CHARLOTTE, N.C. — The Department of Agriculture’s last census in 2017 showed 95 percent of farmers in the United States are white.

That leaves a small group of Black farmers in our country with some being right here in North Carolina. One Charlotte urban farm business is working to change that by making sure they cultivate more African-American farmers.

On a cold Friday morning Wisdom Jzar is outside working. Jzar is a first generation farmer that runs his own urban farm business called Deep Roots CPS Farm.

“We got a little big for our yard and we started to get satellite plots and eventually it came into saying let’s go full blown,” he says. “Let’s not just do this for ourselves to sustain ourselves, but what about others in our community and that’s Deep Roots.”

Farming around his home soon expanded. Now, he and his family manage multiple properties across Charlotte including the Farm at Aldersgate.

Getting into the farming business made Jzar realize something though.

“There’s not that many Black farmers as compared to our population and our need. We said 'you know what? This is exactly where we need to be,'” he says.

Jzar soon started an apprenticeship where he hired Samuel Hargrove.

“Being able to just have resources like this, being able to be in a field like this, being able to be in the farming industry, he’s opened a door that has allowed me to learn,” says Hargrove.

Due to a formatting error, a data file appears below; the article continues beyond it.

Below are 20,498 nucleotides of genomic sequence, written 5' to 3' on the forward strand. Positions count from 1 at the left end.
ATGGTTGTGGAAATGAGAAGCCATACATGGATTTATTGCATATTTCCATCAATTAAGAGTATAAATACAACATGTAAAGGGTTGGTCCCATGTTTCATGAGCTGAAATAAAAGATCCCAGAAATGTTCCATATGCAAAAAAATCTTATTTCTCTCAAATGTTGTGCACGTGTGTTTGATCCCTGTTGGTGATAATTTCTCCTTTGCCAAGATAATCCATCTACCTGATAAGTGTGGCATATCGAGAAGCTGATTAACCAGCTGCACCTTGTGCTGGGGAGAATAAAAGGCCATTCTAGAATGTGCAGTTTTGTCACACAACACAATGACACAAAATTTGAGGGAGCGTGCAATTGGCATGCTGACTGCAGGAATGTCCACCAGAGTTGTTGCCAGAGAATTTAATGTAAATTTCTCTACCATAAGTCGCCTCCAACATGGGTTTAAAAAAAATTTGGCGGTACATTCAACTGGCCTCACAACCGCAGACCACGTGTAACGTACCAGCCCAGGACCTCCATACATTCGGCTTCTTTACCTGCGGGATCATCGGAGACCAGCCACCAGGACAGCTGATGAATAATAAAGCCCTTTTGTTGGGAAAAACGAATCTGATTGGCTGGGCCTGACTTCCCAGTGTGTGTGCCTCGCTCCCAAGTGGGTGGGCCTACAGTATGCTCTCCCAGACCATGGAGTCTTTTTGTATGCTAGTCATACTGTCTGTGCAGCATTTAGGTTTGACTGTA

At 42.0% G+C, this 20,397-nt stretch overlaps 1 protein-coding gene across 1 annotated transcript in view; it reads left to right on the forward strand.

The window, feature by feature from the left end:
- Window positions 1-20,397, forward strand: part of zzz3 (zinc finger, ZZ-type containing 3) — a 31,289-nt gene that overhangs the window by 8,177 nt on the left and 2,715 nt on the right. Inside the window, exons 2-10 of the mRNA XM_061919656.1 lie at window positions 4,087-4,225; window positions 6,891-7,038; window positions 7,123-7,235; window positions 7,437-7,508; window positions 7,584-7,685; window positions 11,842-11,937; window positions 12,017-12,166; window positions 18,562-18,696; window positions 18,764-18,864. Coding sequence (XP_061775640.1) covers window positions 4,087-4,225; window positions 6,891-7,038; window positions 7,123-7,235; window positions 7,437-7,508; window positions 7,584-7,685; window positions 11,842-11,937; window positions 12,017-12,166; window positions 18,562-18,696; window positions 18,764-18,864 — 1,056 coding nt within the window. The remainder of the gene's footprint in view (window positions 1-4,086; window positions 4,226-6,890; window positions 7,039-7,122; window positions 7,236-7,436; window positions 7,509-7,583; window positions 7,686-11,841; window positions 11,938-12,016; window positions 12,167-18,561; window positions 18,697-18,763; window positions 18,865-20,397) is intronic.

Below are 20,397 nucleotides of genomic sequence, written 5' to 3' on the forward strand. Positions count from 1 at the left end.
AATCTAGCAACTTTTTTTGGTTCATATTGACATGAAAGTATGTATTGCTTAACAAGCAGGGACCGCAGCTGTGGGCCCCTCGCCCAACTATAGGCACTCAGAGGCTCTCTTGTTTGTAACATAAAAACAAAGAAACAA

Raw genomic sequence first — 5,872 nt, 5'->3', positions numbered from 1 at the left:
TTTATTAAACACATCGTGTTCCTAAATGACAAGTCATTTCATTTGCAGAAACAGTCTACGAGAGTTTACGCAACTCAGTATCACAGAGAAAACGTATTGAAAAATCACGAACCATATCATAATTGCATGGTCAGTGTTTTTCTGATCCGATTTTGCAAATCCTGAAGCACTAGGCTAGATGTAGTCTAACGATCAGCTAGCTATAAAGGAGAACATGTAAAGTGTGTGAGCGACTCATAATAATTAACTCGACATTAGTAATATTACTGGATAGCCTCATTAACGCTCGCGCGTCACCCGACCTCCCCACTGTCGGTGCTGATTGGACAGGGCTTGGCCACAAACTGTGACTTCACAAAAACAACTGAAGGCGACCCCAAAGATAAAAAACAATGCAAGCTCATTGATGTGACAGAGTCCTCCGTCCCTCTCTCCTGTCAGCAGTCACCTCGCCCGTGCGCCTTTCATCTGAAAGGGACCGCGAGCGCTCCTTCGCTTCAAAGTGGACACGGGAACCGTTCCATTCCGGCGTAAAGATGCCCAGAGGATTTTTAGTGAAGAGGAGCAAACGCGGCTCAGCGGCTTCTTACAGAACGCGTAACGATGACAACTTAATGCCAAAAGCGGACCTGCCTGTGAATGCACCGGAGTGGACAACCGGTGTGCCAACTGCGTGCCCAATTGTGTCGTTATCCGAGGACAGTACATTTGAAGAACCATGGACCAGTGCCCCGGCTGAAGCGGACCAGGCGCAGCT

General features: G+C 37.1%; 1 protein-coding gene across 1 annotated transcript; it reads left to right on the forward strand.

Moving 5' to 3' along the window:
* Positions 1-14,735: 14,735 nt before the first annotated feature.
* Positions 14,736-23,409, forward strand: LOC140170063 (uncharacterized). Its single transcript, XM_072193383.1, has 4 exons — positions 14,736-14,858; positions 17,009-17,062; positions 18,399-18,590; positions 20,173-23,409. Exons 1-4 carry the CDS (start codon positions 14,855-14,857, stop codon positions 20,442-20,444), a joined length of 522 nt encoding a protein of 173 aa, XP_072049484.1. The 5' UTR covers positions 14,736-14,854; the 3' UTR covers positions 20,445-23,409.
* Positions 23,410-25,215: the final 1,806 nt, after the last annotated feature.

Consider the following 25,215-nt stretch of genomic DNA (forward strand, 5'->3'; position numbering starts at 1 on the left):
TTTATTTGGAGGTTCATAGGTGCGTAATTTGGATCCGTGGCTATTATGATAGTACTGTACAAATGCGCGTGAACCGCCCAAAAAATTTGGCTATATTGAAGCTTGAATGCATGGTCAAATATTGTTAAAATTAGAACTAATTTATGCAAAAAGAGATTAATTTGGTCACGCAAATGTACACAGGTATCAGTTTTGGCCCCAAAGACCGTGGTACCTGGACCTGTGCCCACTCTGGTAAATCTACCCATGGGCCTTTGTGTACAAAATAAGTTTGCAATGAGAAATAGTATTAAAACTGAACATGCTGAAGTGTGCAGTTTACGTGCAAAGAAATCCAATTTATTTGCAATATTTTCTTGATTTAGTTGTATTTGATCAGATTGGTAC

Hargrove’s friend, Khyle Kelly, grew interested in his apprenticeship so Jzar decided to hire him too.

“I think knowledge is worth more than anything,” say Kelly. “This is something that really can give us sustainability when really we won’t have enough money to go out and get groceries. You know we can learn how to make a little garden and get an extra meal at night.”

The Department of Agriculture’s 2017 census revealed there’s just under 50,000 Black farmers in the United States. North Carolina is one of the top 12 states that produces Black farmers. Based on the census, our state only has just over 2,000 Black farmers

This apprenticeship is not just about learning this trade, but ultimately cultivating more Black farmers

“It’s not just I’m working for him and I’m making him money. It’s he’s investing his time, his money his effort, his energy towards me,” says Hargrove. “So, I mean with that it feels a lot different. It feels like we’re working together and not that I’m working for him.”

Farming is no easy job, but Jzar is planting the seeds that will grow into better opportunities for his community.

“Our hope is that we can elevate our community in some way and expand our network and that it makes a significant impact in having access to healthier foods and even having access to local food,” he says.

They sell their food at farmers markets in Charlotte and also on their website.  If you are interested in learning more about their farm or purchasing fresh foods you can find more information here.